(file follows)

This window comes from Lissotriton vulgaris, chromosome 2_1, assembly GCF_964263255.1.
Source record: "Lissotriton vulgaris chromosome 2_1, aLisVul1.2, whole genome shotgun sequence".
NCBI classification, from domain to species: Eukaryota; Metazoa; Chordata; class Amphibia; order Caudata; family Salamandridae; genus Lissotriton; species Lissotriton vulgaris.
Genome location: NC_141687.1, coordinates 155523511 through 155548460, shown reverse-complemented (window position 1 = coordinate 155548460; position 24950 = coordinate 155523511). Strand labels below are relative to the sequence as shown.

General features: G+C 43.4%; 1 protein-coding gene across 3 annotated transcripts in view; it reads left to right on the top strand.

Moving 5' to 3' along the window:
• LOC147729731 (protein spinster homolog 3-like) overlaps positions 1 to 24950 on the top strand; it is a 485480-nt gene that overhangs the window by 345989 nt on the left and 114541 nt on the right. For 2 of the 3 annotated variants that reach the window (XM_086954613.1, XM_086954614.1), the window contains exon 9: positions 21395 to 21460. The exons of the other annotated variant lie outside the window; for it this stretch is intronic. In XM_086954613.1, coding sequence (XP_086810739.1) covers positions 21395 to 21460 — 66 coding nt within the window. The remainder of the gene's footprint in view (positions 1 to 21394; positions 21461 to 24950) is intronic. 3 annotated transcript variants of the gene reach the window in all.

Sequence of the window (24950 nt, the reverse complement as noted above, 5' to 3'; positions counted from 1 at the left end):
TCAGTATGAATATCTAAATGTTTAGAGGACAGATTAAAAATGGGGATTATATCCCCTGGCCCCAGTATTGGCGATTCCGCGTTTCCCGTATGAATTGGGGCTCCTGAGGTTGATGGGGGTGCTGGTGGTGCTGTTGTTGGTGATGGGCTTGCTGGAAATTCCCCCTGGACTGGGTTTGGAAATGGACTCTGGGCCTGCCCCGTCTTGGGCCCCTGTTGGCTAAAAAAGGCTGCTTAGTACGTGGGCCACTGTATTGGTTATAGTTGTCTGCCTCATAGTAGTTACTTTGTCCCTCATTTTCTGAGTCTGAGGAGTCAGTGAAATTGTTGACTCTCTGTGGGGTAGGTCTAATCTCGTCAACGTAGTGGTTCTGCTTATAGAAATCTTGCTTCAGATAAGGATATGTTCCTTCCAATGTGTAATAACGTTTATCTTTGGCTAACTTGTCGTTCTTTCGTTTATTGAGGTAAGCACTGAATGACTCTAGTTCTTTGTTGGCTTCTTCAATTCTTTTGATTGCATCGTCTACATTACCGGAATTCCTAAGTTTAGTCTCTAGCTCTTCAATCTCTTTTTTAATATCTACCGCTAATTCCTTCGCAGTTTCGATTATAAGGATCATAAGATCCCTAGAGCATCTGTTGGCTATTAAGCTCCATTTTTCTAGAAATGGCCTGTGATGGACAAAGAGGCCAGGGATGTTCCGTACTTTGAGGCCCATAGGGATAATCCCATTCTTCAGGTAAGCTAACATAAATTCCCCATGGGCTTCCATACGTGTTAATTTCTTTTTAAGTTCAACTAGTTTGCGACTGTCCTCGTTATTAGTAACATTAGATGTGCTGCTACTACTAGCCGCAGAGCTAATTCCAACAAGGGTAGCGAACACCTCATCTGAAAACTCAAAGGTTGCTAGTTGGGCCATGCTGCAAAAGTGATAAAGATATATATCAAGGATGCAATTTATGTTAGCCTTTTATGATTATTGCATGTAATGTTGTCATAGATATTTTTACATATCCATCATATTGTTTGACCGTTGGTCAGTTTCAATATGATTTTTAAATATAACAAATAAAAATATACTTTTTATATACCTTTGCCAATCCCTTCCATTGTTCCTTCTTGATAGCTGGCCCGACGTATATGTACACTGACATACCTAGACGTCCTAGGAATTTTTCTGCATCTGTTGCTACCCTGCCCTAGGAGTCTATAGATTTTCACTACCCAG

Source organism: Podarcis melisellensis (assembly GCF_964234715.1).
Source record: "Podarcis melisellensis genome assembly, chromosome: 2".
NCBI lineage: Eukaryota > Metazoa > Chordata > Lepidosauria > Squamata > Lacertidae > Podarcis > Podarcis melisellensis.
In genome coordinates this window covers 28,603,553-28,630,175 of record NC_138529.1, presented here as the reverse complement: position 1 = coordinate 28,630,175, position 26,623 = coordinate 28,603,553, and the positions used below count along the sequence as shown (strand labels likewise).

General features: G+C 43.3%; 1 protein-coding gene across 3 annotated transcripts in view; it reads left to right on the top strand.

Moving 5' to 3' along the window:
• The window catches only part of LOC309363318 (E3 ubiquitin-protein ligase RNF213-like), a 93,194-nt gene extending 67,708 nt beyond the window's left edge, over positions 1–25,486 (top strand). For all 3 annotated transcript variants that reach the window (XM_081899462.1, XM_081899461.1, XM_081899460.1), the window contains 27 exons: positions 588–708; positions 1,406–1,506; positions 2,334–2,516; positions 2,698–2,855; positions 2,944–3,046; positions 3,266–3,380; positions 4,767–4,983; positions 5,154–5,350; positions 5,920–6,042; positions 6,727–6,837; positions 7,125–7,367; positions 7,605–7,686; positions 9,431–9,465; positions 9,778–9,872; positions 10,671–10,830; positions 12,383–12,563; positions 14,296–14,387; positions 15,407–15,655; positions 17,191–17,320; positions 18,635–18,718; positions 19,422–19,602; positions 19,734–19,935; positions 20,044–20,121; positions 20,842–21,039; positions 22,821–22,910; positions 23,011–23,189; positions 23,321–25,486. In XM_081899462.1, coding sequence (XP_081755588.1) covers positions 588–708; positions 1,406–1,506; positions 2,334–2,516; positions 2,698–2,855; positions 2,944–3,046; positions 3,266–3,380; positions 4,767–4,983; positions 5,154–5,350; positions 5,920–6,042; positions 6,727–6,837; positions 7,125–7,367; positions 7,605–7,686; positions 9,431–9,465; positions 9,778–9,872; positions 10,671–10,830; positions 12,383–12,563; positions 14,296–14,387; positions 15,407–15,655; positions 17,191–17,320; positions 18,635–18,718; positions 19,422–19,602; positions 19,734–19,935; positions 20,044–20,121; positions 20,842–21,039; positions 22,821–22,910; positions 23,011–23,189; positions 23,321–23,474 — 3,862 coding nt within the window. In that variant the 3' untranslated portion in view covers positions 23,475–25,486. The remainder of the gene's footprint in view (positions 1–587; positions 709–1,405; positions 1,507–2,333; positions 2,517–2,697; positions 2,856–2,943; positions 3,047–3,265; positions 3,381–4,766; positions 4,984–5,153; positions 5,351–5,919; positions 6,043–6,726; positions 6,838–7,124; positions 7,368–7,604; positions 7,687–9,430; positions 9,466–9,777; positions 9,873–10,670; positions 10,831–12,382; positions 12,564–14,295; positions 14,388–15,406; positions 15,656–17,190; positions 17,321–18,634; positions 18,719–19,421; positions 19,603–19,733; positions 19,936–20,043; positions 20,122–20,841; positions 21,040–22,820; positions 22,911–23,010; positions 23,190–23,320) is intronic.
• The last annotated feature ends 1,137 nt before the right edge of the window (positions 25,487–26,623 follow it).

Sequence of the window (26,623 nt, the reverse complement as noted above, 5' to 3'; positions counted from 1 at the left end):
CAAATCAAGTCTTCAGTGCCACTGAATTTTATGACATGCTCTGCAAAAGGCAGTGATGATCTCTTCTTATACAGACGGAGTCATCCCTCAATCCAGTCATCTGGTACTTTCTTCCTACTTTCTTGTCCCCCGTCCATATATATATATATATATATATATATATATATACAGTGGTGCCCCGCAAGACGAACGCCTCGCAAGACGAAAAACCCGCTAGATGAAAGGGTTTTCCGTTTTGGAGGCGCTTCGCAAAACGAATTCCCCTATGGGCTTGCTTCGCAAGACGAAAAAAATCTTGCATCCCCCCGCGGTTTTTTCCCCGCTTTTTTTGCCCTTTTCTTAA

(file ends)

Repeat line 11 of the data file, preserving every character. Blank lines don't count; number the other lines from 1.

Source record: "Podarcis melisellensis genome assembly, chromosome: 2".